Mental capacity code of practice announced to ease Bill’s final passage

Care minister Caroline Dinenage has announced plans to introduce a code of practice for mental capacity assessments in an effort to appease concerned MPs.

In an open letter she says that with added protections against conflict of interest, the system of ‘Liberty Protection Safeguards’ proposed by the Law Commission in 2018  and being adopted in the BIll “provides robust protections”.

The proposed Code of Practice for the Bill, currently in development, will contain up to date information, examples and description of best practice to support protections added to the Bill during its passage through Parliament.

The added protections are:

  • Before an authorisation is given, it must be reviewed by someone who is not involved in the day-to-day care or in providing any treatment to the person: in care home cases, it cannot be completed by care home staff or the manager
  • Authorisations will be granted only where arrangements are necessary and proportionate
  • There will remain an entitlement to independent advocacy. A cared-for person will be able to request an Independent Mental Capacity Advocate (an “IMCA”)
  • People subject to a deprivation of liberty assessment will be supported to take part in the process and raise objections.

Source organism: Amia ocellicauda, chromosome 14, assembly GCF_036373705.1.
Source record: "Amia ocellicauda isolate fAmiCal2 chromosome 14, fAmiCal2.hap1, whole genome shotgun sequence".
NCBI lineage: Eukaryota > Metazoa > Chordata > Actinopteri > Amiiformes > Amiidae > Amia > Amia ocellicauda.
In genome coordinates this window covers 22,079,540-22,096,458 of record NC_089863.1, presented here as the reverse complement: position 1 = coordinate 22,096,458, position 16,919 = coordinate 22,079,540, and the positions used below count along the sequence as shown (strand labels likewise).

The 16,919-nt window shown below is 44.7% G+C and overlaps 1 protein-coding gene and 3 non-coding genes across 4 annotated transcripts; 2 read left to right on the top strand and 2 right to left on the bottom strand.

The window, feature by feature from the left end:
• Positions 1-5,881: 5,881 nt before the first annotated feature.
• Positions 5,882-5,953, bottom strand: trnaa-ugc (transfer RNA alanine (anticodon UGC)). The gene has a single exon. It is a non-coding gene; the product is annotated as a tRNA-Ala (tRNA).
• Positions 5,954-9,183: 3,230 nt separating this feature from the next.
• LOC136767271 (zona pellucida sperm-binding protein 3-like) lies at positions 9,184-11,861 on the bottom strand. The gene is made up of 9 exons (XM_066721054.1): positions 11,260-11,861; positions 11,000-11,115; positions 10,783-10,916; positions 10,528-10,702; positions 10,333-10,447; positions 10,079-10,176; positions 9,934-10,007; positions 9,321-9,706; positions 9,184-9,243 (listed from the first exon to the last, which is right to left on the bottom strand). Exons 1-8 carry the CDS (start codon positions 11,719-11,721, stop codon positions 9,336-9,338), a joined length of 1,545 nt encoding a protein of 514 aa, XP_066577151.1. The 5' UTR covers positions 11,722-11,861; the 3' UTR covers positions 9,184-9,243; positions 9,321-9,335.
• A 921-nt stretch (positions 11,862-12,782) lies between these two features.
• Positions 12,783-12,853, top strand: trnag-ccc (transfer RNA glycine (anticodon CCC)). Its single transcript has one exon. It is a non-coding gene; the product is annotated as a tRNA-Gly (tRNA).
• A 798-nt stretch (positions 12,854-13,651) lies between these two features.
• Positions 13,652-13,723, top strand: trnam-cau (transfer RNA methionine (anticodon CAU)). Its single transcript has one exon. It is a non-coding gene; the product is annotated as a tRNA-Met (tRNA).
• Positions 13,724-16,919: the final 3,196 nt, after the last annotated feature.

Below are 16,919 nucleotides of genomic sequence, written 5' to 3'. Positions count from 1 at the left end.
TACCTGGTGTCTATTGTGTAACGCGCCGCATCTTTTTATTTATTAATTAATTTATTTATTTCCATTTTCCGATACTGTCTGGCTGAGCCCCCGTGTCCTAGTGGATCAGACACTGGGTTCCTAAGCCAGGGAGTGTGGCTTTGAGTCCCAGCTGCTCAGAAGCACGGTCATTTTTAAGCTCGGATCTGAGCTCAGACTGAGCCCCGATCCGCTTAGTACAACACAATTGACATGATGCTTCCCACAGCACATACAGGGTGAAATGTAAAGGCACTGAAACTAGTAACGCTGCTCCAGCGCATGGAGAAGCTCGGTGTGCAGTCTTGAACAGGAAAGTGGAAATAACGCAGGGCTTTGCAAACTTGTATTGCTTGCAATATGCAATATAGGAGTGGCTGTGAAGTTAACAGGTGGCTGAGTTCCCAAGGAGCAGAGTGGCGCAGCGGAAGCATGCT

The Bill is now due to have its report stage and third reading on a date to be announced. Amendments can be made to the Bill at report stage. View the progress of the Bill.

Compared to its early iterations, the Bill has removed much of the dangerous conflict of interest highlighted by MPs. However, Labour MP and shadow minister for mental health and social care Barbara Keeley says concerns remain, notably that local authorities can choose whether to trust care home managers to carry out their own authorisation process. “This risks further entrenching the postcode lottery that we can already see in our social care system. Some local authorities will delegate the whole process to care home managers.”

She has also challenged the care minister on the £1 million training budget for care home manager training. She said: “That is based on care home managers undergoing half a day’s training in this entirely new system. To assume that they will get by with half a day’s training on this new system is very worrying.” 


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